March 1, 2008 (Vol. 28, No. 5)
Taconic Strengthens Its Position via Acquisition of Artemis and Continual Quest for Innovations
Robert Phelan started Taconic Farms in 1952 to supply mice to researchers working at academic institutions in the New York City and Boston vicinity and the emerging drug industry in New Jersey.
“At that time, breeding of rodents was a farm-type operation,” says Sam Phelan, Robert’s son, now CEO of Taconic. There were about 20 rodent breeding operations based in New York’s Hudson River Valley in the 1950s, but Robert Phelan had a vision to bring a scientific orientation to the rodent-breeding business with several early innovations.
One of the most important Taconic initiatives is the health testing program, known as the International Health Monitoring System, which screens all animals bred at Taconic for 50 to 60 pathogens that infect rodent colonies.
Taconic is the first company to ship mice with a health report documenting the pathogen-free status of the animals. The health and genetic profiles of Taconic’s laboratory animals are precisely checked using PCR technology. Additionally, Taconic performs animal surgeries, produces monoclonal antibodies, and carries out non-GLP studies for its clients.
Taconic experts were also reportedly the first to devise special buildings for breeding animals that use the Isolated Barrier Unit System to prevent bacteria and viruses from entering and infecting animals. The polypropylene Taconic Transit Cage™ protects animals from danger and infections during transport.
Taconic sells many rodent models, including purpose-bred, spontaneous mutants, and genetically modified models. The majority of the transgenic models raised by the company are produced on a contract basis. Taconic currently maintains more than 100 genetically bred strains of mice that are commercially available as well as 1,500 privately held lines of transgenic and knockout mice developed in its special breeding and service division.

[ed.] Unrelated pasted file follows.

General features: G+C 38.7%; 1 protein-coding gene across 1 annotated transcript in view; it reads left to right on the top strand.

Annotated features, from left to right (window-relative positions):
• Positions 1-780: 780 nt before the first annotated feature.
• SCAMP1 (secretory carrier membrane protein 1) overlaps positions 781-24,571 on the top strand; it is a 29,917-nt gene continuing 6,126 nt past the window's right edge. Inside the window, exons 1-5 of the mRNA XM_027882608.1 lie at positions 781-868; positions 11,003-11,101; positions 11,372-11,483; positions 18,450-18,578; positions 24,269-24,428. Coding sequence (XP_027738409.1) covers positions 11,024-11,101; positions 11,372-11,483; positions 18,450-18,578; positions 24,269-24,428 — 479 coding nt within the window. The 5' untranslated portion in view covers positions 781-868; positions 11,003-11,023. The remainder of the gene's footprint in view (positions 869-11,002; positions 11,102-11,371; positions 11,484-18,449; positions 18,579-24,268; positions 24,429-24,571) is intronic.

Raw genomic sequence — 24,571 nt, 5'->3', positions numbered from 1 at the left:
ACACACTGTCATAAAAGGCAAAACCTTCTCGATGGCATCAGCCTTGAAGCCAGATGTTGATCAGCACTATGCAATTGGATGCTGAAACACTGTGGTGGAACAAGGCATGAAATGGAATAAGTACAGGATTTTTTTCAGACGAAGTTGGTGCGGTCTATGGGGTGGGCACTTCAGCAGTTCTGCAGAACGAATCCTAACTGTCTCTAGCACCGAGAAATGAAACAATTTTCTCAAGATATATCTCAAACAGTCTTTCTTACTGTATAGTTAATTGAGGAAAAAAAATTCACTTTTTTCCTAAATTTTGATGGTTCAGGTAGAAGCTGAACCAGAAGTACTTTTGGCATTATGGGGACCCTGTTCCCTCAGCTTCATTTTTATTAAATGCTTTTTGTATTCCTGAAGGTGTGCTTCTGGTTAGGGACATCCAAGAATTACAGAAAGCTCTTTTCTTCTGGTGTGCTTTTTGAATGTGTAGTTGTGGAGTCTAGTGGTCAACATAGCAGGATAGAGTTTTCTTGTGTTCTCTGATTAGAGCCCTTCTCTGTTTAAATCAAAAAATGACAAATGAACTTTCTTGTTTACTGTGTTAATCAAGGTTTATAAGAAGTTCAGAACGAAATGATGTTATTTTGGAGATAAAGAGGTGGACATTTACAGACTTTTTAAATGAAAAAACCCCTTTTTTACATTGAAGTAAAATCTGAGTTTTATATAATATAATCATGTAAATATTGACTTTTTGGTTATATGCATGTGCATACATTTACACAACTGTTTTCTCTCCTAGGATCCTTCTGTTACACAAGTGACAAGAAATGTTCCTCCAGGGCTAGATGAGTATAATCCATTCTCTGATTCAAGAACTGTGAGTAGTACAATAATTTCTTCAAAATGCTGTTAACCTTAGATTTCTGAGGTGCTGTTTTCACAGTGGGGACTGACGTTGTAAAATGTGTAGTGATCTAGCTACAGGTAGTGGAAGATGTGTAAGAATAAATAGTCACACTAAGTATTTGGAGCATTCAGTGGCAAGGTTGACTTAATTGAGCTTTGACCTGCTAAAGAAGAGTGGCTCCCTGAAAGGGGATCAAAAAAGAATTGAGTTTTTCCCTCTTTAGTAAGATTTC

Because Taconic has acquired rights to most of the prominent patents that cover transgenic technologies, it can sublicense rights for these technologies to clients through the Taconic Transgenic Exchange™ program. This assures that the appropriate fees are paid to patent holders and creators of transgenic models, Phelan reports, and Taconic handles all the time-consuming and complex license agreements that pertain to transgenic rodent models.
More and more researchers are exploring how subtle differences in the 30,000 genes of the human genome impact various diseases. As scientists consider all of the possible gene variations involved in disease pathways, “there will be an explosion in the need for animal models, especially mice since this work is largely done in mice,” says Phelan. Mice with subtle genetic manipulations can reflect the human response to drugs in the treatment of a disease or factors associated with disease development and progression.
In November, Taconic strengthened its scientific position by buying an 80.1% share of Artemis Pharmaceuticals.
The acquisition of Artemis, now named TaconicArtemis (taconic.artemis.com), allows the company to design, generate, and breed customized genetically engineered mouse models for pharmaceutical, biotech, and academic clients. Models include knock-out and humanized platforms, inducible/reversible RNAi models, ASKA models for studying kinases, and humanized mouse models for evaluating key drug metabolism enzymes in ADME/toxicology preclinical studies.
Taconic Artemis also offers custom-made, genetically engineered mouse embryonic stem cells, which are used at various stages of the drug discovery process or in academic research.
TaconicArtemis provides tools and knowledge to make subtle alterations in genes, according to Phelan. “There’s a big need for custom-generated mouse models whether researchers are studying disease pathways or trying to develop a new drug.”